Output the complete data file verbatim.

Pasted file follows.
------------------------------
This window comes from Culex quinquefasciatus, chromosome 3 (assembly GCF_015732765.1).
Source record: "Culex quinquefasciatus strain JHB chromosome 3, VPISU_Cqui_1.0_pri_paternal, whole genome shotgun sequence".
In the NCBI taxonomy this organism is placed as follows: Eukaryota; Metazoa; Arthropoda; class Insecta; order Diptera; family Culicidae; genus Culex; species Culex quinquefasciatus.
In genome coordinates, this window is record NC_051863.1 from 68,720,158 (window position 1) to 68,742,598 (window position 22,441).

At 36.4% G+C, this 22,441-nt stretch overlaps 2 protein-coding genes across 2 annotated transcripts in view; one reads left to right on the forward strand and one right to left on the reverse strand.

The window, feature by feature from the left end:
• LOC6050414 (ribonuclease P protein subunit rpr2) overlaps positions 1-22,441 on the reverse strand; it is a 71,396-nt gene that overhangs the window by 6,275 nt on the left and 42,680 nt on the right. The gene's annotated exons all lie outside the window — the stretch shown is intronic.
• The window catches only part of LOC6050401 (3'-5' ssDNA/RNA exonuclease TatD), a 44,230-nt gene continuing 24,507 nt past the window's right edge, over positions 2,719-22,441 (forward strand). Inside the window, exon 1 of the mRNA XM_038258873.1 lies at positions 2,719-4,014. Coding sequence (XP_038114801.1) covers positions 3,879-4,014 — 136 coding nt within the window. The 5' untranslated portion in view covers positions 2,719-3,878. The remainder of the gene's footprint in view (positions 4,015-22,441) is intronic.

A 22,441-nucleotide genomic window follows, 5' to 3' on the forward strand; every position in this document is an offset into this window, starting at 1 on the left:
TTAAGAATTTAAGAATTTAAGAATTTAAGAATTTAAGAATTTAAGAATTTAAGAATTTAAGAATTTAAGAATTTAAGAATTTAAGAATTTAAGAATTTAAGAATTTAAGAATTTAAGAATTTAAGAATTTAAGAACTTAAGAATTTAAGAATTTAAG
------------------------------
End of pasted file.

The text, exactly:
This window comes from Culex quinquefasciatus, chromosome 3 (assembly GCF_015732765.1).
Source record: "Culex quinquefasciatus strain JHB chromosome 3, VPISU_Cqui_1.0_pri_paternal, whole genome shotgun sequence".
In the NCBI taxonomy this organism is placed as follows: Eukaryota; Metazoa; Arthropoda; class Insecta; order Diptera; family Culicidae; genus Culex; species Culex quinquefasciatus.
In genome coordinates, this window is record NC_051863.1 from 68,720,158 (window position 1) to 68,742,598 (window position 22,441).

At 36.4% G+C, this 22,441-nt stretch overlaps 2 protein-coding genes across 2 annotated transcripts in view; one reads left to right on the forward strand and one right to left on the reverse strand.

The window, feature by feature from the left end:
• LOC6050414 (ribonuclease P protein subunit rpr2) overlaps positions 1-22,441 on the reverse strand; it is a 71,396-nt gene that overhangs the window by 6,275 nt on the left and 42,680 nt on the right. The gene's annotated exons all lie outside the window — the stretch shown is intronic.
• The window catches only part of LOC6050401 (3'-5' ssDNA/RNA exonuclease TatD), a 44,230-nt gene continuing 24,507 nt past the window's right edge, over positions 2,719-22,441 (forward strand). Inside the window, exon 1 of the mRNA XM_038258873.1 lies at positions 2,719-4,014. Coding sequence (XP_038114801.1) covers positions 3,879-4,014 — 136 coding nt within the window. The 5' untranslated portion in view covers positions 2,719-3,878. The remainder of the gene's footprint in view (positions 4,015-22,441) is intronic.

A 22,441-nucleotide genomic window follows, 5' to 3' on the forward strand; every position in this document is an offset into this window, starting at 1 on the left:
TTAAGAATTTAAGAATTTAAGAATTTAAGAATTTAAGAATTTAAGAATTTAAGAATTTAAGAATTTAAGAATTTAAGAATTTAAGAATTTAAGAATTTAAGAATTTAAGAATTTAAGAATTTAAGAATTTAAGAACTTAAGAATTTAAGAATTTAAG